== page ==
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Tracing

Overview

The micro-services based architecture differs from the traditional monoliths in many aspects. From the request observability perspective, there are asynchronous boundaries among various different micro-services that compose a request flow. Moreover, these micro-services can have heterogeneous semantics when it comes to monitoring and observability. It is required to have a tracing solution that can provide a holistic view of the request flow and help the developer understand the system better to take informed decisions regarding troubleshooting and performance optimization.

Tracing in Kyma uses Jaeger as a backend which serves as the query mechanism for displaying information about traces. Jaeger is used for monitoring and troubleshooting microservice-based distributed systems, including:

  • Distributed context propagation
  • Distributed transaction monitoring
  • Root cause analysis
  • Service dependency analysis
  • Performance and latency optimization

Jaeger provides compatibility with the Zipkin protocol. The compatibility makes it possible to use Zipkin protocol and clients in Istio, Envoy, and Kyma services.

You can access the Jaeger UI either locally at https://jaeger.kyma.local or on a cluster at https://jaeger.{domain-of-kyma-cluster}.

Propagate HTTP headers

The envoy proxy controls the inbound and outbound traffic in the application and automatically sends the trace information to the Zipkin. However, to track the flow of the REST API calls or the service injections in Kyma, it requires the minimal application cooperation from the micro-services code. For this purpose, you need to configure the application to propagate the tracing context in HTTP headers when making outbound calls. See the Istio documentation for details on which headers are required to ensure the correct tracing in Kyma.

Architecture

See the diagram and steps for an overview of the tracing flow in Kyma:

Tracing architecture

The central element of the tracing architecture in Kyma is istio-jaeger. This main component serves both as a target of all query requests made from the Jaeger UI and the space for storing and processing the spans and traces created by Envoy and Kyma services.

Request traces

  1. Kyma user accesses Jaeger UI and requests the trace details for a given service by selecting the service from the Services drop-down menu and confirming the choice by selecting the Find Traces button.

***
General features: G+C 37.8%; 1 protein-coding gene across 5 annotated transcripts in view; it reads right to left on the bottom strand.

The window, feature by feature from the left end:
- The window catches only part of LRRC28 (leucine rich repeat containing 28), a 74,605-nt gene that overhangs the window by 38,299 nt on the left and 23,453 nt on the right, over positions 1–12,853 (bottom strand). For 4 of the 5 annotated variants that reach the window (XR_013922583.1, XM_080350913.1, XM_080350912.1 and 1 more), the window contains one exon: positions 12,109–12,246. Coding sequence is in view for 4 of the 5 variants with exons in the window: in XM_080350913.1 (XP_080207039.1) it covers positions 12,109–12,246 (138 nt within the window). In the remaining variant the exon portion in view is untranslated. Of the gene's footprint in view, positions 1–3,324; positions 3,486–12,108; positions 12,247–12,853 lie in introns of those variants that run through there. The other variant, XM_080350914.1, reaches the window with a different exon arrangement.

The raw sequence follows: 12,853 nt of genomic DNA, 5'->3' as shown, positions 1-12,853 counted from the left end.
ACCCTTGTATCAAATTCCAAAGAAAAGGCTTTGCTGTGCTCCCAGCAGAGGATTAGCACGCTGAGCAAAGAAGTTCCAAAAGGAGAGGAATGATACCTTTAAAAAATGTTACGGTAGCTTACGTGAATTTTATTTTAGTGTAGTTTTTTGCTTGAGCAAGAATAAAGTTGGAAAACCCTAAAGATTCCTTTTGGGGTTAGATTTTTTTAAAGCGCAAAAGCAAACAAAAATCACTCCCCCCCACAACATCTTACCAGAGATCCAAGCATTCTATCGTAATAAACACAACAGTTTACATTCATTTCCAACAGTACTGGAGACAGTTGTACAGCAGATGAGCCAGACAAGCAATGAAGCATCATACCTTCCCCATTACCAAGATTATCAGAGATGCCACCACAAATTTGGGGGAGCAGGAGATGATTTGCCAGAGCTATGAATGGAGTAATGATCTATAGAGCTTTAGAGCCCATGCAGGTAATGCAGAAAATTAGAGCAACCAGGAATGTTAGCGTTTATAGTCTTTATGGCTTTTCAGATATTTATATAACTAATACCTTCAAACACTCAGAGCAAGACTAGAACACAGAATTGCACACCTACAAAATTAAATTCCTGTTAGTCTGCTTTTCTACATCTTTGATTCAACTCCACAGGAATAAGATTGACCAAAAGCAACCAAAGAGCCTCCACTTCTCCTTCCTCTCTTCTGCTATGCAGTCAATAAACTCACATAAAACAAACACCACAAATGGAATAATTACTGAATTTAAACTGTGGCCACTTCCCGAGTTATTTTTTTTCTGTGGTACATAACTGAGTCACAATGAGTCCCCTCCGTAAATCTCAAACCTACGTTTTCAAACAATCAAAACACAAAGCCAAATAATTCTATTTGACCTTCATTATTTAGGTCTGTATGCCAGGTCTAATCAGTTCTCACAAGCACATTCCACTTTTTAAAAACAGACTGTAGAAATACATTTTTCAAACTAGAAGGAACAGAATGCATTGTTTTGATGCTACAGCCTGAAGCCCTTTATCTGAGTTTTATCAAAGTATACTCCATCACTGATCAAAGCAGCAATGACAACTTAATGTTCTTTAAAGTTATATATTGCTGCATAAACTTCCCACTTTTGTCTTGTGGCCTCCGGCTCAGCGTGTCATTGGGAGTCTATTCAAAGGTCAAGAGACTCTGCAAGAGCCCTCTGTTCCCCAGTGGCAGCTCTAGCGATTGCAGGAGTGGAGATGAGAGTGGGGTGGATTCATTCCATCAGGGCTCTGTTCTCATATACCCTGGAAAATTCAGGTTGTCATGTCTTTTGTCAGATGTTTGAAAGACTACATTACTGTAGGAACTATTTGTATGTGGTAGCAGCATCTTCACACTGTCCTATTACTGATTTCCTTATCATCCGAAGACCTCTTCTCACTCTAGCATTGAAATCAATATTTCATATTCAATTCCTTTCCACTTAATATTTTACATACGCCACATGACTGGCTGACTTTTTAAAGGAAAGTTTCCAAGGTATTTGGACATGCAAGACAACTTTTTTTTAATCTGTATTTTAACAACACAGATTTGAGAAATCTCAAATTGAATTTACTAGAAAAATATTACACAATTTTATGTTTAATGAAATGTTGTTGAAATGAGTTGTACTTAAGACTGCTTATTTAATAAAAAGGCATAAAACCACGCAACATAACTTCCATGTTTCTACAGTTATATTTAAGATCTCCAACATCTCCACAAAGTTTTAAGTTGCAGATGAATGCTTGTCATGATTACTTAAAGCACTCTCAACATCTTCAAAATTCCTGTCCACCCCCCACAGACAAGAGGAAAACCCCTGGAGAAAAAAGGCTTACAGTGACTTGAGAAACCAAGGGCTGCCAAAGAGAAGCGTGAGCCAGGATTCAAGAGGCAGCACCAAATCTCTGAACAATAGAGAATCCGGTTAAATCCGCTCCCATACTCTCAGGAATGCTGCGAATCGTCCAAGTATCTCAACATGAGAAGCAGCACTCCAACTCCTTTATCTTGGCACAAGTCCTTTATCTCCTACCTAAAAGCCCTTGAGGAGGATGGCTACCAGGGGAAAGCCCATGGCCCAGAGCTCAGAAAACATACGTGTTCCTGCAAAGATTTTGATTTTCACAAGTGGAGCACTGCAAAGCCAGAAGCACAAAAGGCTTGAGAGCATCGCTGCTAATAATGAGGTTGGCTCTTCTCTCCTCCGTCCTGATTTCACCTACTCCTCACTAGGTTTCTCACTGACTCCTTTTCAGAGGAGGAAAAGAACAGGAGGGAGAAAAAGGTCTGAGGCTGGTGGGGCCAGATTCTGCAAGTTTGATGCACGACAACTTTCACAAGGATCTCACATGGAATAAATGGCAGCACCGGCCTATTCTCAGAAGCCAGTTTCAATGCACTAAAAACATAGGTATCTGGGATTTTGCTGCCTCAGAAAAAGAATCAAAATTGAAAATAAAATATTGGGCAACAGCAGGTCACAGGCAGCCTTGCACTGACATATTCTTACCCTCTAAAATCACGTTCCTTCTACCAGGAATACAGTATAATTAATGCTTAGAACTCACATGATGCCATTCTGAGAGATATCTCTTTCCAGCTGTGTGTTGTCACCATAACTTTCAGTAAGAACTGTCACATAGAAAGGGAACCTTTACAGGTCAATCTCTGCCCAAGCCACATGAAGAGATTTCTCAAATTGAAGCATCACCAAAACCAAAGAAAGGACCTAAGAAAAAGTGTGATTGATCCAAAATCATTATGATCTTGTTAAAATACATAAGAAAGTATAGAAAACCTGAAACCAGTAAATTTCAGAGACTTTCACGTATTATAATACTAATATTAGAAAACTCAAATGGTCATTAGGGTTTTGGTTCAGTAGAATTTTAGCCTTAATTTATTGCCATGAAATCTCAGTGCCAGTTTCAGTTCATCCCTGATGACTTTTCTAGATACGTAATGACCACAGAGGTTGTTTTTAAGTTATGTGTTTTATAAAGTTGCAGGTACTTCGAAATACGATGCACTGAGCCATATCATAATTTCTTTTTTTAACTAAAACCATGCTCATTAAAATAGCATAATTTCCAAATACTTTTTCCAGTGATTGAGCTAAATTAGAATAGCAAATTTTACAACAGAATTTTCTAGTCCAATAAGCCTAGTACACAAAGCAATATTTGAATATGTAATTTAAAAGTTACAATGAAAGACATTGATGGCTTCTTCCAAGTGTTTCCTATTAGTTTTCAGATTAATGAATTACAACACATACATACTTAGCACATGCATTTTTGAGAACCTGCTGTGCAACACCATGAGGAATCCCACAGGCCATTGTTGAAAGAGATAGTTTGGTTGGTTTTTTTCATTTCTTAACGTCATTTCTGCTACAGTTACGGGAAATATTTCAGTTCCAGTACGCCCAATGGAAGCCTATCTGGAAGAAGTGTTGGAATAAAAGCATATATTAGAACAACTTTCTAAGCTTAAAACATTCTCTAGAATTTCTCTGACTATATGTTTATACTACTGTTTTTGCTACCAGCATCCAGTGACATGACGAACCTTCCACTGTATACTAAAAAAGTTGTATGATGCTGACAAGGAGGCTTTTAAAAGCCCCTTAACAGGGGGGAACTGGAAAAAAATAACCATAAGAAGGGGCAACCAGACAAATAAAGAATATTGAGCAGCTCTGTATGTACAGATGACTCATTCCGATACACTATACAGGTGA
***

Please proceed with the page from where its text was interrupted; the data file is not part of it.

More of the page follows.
2. Jaeger passes the request to the the UI facade, jaeger-query.
  3. The jaeger-query forwards the details to the istio-jaeger component which sends the information back.

Request traces

Store traces

  1. Kyma user configures the application to propagate the correct HTTP headers for the outbound calls.
  2. Envoy passes the trace details to the Zipkin Kubernetes service. This service acts as a facade to receive the trace and span details.
  3. Zipkin service forwards the tracing information to the istio-jaeger component which processes the received details.

Store traces

Trace Comparison

Trace comparison allows the structure of two traces to be compared. Each trace is rendered as a tree of connected services and operations. The comparison differences between two traces are color coded.

Compare traces

Compare the traces using the Jaeger user interface.

  1. In the search page for traces, select the traces to compare and click Compare Traces.

    Tracing architecture

  2. The page shows the comparison of two traces selected in the previous step. The traces are marked with A and B.

    Tracing architecture

  3. Use the top menus for A and B to select the traces you want to compare.

    Tracing architecture

    Trace spans have different colors which indicate their meaning:

    • Dark colors indicate that the span is missing from one of the traces:
      • Dark red: The span is only present in trace A.
      • Dark green: The span is only present in trace B.
    • Light colors indicate that the span is present in both traces but occurs more often in one of the traces:
      • Light red: The span in A has more spans than B.
      • Light green: The span in B has more spans than A.
    • Gray: indicates that two traces have a span and the same number of further spans grouped in it.

    Additionally, spans are marked with numerical values indicating how often they occur in compared traces. The values can be positive or negative.

    NOTE: Missing spans can be interpreted as either the application not calling the downstream service, which might be a bug, or that the downstream service is down.

    Tracing architecture